It's the beginning of a new year and I'm feeling a new peace about homeschooling. During our first semester, I found myself constantly shifting styles and trying new things to see what works best. And feeling like I had to prove myself. I also went through a huge identity crisis. One of the biggest things I discovered about myself was my own perfectionism, and how constantly trying to reach the extremely high expectations I have for myself was leaving me exhausted, discouraged, and angry. And it was affecting the expectations I had for my kids as well. So I was always planning and trying to do too much and always feeling disappointed in myself and my life as a result.
So this year, my new motto is from Mr. Rogers: "I believe that simple and deep is more essential than shallow and complex." I realized that the most important things that Ella could get out of kindergarten this year are to love to learn and to want to read. So we are going to be interacting with books as much as possible, doing a ton more read-alouds, and concentrating on doing Five in a Row. And we're going to try harder to live up to our family motto "Love Jesus, Read books, Eat donuts, Laugh a lot."
So last week we "rowed" Mike Mulligan and the Steam Shovel by Virginia Lee Burton, chosen mainly because I already had the book and some other activities. Simple, see?
We learned all about personification and drew some pictures that personified inanimate objects. I also had this fun Mike Mulligan travel kit that I found at the grocery store that included an audio cd, activity book, stickers and postcards. The girls did all the writing prompt activities in one day instead of spreading it over the week, but they enjoyed them.
The girls loved that Mary Anne was a girl steam shovel so we went outside and pretended to be steam shovels. I pulled out the sled because it's hard for Beatrix to walk in the snow. But, of course, she insisted on trying to pull her sisters in the sled instead.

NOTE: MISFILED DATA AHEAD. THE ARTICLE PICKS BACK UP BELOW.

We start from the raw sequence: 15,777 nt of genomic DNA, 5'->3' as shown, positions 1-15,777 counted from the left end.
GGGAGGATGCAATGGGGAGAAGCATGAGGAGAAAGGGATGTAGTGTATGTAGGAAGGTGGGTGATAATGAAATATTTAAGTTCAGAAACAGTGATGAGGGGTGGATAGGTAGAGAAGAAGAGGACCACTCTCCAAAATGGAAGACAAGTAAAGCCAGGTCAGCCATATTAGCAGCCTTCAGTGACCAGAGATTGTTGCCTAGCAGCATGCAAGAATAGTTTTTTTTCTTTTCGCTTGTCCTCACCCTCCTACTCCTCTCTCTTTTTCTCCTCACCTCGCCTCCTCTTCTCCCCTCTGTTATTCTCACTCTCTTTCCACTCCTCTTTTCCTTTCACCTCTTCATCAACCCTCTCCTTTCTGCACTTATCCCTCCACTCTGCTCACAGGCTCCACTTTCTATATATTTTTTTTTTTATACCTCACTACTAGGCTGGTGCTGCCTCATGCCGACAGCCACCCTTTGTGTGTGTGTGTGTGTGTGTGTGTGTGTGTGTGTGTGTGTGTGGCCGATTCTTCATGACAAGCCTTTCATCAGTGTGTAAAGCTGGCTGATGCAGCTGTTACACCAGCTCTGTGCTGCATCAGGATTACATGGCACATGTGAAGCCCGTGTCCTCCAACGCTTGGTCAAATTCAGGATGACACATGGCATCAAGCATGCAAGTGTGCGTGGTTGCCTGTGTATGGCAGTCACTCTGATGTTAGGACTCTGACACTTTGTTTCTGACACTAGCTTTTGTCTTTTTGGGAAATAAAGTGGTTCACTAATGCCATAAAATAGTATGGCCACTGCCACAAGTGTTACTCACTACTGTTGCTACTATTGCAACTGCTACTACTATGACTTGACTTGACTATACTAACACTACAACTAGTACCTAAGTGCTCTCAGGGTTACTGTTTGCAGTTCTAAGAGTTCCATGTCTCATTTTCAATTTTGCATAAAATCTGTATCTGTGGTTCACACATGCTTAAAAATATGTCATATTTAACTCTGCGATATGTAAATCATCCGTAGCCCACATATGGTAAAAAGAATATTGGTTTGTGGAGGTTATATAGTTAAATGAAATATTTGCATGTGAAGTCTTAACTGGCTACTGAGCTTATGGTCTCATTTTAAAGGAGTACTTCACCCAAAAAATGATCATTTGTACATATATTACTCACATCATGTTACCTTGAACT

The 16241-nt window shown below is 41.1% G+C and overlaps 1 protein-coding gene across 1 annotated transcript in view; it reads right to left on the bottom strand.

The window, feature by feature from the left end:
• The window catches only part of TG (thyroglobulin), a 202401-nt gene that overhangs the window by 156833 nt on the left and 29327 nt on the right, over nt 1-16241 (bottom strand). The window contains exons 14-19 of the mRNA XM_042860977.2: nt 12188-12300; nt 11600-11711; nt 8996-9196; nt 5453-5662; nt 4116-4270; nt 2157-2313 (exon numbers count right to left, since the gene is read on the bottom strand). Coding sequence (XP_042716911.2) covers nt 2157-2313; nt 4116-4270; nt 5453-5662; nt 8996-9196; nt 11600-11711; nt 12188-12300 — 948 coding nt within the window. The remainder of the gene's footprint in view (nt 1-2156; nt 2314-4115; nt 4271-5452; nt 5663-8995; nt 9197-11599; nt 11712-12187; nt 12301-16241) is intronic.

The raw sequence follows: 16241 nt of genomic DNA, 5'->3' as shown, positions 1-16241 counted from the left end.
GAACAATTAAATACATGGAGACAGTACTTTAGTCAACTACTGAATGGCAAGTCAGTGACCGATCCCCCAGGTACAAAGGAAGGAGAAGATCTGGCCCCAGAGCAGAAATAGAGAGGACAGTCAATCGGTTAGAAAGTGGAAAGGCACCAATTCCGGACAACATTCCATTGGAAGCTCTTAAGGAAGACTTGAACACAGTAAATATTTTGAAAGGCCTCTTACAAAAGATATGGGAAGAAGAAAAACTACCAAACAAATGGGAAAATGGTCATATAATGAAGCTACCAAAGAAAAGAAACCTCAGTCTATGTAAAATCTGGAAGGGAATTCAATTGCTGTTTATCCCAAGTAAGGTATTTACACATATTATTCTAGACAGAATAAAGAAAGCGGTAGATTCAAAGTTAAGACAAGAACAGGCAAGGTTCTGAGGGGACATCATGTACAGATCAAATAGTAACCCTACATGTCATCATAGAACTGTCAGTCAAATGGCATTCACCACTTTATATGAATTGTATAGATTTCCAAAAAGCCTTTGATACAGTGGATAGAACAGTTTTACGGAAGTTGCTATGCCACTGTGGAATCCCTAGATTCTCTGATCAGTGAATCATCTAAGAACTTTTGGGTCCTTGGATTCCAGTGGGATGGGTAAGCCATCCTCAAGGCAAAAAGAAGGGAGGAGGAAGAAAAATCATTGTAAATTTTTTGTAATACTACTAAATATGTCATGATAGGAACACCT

This guy was very tolerant of the giant snowsuit, though he really didn't see the point.
For math day, we counted all the little details in the book and did a graphing activity. I've been enjoying learning about Virginia Lee Burton. I checked out a dvd and a book about her life and I love the way that she was able to intertwine her creative pursuits with parenting. She used her kids as the test audience for Mike Mulligan and when she could read it to them for a month without anyone falling asleep, she considered it good enough. Her art is really beautiful too and has tons of details.She and some of the other women in her town decided to trade art lessons for violin lessons and ended up forming a design guild that produced the most beautiful fabrics. Really awesome.
We got some blocks that we hadn't played for awhile and built town hall. Mabel was very insistent that we look at the pictures and make sure ours looked the same. So she added the flag on the steeple and the columns in the front. Ella built Mary Anne and she came out great.
Here's Mike Mulligan and Mary Anne in their retirement in the cellar of town hall.
We learned about steam power, though our experiment: trying to get a paper pinwheel to turn with the steam from a teakettle, kind of flopped. But the good thing about homeschooling is that since the tea kettle is already hot, you can go ahead and have some tea.
Another favorite was listening to the Maestro Classics classical arrangement of Mike Mulligan. Ella particularly liked one track, which was a croony musical number called the Mike Mulligan song. By the end of the week, they had memorized the words and developed a dance to go along to it. Heck, I'm pretty sure Brent was wandering the hallways at work singing, "Here comes the man, Mike Mulligan, With Mary Anne, Mike Mulligan."
And for our baking day, we made a Mike Mulligan cake, which was a chocolate cake with some peppermint bark chips on top. We cut a hole, neat and square out of the middle and used one of our stickers of Mary Anne for decoration.